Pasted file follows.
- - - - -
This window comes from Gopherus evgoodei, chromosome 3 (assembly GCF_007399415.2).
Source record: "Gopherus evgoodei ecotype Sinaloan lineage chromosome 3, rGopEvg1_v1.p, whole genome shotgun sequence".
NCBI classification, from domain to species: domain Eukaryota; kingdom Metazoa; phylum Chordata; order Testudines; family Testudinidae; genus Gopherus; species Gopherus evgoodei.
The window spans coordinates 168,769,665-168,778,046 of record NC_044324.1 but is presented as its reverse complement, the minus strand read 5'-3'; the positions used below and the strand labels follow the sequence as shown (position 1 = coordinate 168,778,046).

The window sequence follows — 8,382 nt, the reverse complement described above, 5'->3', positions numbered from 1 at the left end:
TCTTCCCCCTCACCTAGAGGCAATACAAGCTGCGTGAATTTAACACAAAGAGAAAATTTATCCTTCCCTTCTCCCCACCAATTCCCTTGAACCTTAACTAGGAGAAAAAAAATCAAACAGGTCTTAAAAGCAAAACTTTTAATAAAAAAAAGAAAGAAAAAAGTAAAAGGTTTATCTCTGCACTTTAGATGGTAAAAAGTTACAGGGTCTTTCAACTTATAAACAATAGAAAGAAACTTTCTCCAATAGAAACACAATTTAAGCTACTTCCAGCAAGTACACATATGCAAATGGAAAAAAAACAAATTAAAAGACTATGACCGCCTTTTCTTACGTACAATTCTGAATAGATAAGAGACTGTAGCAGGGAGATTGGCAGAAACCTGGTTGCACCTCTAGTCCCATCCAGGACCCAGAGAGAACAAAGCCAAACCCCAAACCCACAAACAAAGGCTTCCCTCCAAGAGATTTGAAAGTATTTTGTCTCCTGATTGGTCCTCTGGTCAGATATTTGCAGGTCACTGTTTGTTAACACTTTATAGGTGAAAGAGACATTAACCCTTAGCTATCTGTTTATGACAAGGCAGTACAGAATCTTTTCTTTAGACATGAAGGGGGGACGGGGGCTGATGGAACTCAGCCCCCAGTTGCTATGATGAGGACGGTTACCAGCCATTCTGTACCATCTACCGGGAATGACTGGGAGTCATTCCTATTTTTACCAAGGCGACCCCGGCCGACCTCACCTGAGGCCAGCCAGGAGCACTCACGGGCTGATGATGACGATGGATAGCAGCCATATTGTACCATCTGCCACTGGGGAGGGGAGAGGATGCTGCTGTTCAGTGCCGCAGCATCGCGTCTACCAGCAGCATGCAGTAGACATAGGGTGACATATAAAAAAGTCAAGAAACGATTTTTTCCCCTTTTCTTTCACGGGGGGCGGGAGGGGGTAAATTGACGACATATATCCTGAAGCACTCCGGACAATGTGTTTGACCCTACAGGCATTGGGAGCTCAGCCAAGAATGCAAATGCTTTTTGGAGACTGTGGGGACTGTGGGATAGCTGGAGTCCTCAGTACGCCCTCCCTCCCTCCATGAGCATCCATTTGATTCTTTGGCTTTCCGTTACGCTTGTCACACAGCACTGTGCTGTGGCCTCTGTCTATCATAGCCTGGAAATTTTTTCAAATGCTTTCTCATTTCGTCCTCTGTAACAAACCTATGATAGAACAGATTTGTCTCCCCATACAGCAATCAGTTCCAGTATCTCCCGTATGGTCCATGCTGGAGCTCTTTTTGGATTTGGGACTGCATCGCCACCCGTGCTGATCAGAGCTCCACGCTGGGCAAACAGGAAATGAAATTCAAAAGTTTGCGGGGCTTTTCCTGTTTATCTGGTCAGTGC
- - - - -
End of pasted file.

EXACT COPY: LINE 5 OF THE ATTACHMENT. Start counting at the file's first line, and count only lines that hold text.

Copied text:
The window sequence follows — 8,382 nt, the reverse complement described above, 5'->3', positions numbered from 1 at the left end: